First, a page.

to other families that Hyde are quite serious in looking after their properties and ensuring the health and safety of their residents.” The housing association’s proactive stance against antisocial behaviour has certainly impressed the local council. The London estate, adjacent to the Regent’s Canal, was chosen to take part in a pilot for Islington Council’s new one stop antisocial behaviour service. Neglected over the years before Hyde’s involvement, the estate is undergoing a major re-development. This will see a return to traditional street layouts to improve the safety and security of residents. At the same time, Hyde Plus supports youth club activities, including bike workshops and drama groups.

Hyde have prioritised community safety and cohesion to protect the wellbeing of their residents 30 Building Futures

There’s a sense of pride that this community is going upwards. Cheryl can’t help noticing how much residents help each other out – from feeding the cat to providing support during serious illness. For Cheryl, “it’s quite a close-knit community, and it’s improved.”


Creating better places to live People’s health, security and aspiration suffers if the physical fabric of their area declines. The better the quality of your neighbourhood, the lower your tolerance for things like graffiti, dog mess and fly-tipping, and the more likely you are to know how to tackle it19.

In 2010/11:

Projects from rubbish removal to landscaping – many involving local people themselves – are creating places to take pride in. All of this is over and above housing associations’ general management duties.

> More than 2.5 million people benefited from this work

Energy efficiency measures reduce fuel bills. It is particularly important that older people and children are able to live in properly heated homes, which helps to avoid health problems. Housing associations also run trusted handyperson schemes, offering affordable, good quality help with home improvements.

> Over £199m from their own money

Other projects that are helping people to live more sustainably, and contribute to their community, include food growing schemes (on traditional allotments or in new places, such as on roofs), water saving drives and recycling schemes. Some gardening and furniture recycling projects have grown into independent social enterprises, offering training and jobs. Housing associations are ensuring local people can thrive in the places they live, now and for future generations. 32 Building Futures

Housing associations ran 1,700 projects to improve local areas. > They employed 3,100 people20 to carry out the work

Housing associations invested £257m in creating better places: > Over £58m raised from other organisations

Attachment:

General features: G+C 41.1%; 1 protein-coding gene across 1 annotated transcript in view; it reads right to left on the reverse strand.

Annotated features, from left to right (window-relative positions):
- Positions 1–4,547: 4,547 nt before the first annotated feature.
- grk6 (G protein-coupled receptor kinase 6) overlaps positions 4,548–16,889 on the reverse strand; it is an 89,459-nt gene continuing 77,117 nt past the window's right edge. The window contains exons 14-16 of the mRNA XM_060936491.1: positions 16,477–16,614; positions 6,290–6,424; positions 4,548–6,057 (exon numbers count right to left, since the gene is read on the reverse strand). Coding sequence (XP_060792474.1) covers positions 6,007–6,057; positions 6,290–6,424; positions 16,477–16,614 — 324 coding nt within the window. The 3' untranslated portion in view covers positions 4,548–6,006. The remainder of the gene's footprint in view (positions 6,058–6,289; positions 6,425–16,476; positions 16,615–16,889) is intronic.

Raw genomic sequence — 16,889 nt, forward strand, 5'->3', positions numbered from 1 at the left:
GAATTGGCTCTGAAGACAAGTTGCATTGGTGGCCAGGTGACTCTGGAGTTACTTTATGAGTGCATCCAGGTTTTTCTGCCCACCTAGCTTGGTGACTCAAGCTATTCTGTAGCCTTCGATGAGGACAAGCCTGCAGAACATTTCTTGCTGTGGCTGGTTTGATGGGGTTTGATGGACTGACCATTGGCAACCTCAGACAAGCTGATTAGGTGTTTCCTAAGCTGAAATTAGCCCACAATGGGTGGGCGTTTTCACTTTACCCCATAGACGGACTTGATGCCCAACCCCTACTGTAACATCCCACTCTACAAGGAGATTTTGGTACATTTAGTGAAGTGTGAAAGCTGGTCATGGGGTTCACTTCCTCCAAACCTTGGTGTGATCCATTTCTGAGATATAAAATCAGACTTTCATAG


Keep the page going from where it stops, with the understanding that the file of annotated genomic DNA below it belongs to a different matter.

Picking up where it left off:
£84m invested in energy conservation and recycling

£75m

invested in landscaping and gardening


Over

ÂŁ18.5 million

21

invested in creating cleaner communities

Creating communities to be proud of Where the investment went 28% 16%

16%

16%

19 20 21

3%

3%

2%

2%

3%

Waste and bulky items collection / recycling

Handyperson schemes

Gardening / food growing initiatives

Environmental enforcement / environmental sustainability teams

Other

Landscaping / green spaces / conservation initiatives

Amenities for community / community chest funds

General environmental improvements

Estate caretakers

Energy efficiency measures

11%

London: its people and their litter, ENCAMS, March 2009 Full-time equivalent posts Figure includes investment in abandoned vehicles removal, anti-dog fouling measures, litter/graffiti teams and tidy-up days, environmental reinforcement/sustainability team, rubbish collection, and waste and bulky items collection/recycling

Building Futures

33


health

I wanted a great place for my son to meet with other children and for me to meet other parents.

High Hazels was a struggling neighbourhood in the former mining village of Huthwaite, Nottinghamshire. After local pits closed in the 1980s, it became a sink estate with high levels of unemployment, poor quality15% public space and little community spirit. Regeneration and development specialists Places for People manage 87 homes in the area and were determined to do something.

They transformed a disused boggy field into a high quality park with new landscaping, a children’s play area, a water fountain and wetland area. A new community centre has lived up to its name by helping locals to get to know their neighbours. The project was backed by £225,000 from the Big Lottery Fund and formed part of a national programme called Green Spaces for People. Importantly, residents were involved in decision making throughout. A local mum says: “Before the new park the area was just an empty field. I wanted a great place for my son to meet with other children and for me to meet other parents.” Fewer people are leaving the area now, and eight in ten residents are proud of living on the estate, up from just half. Same location, different environment.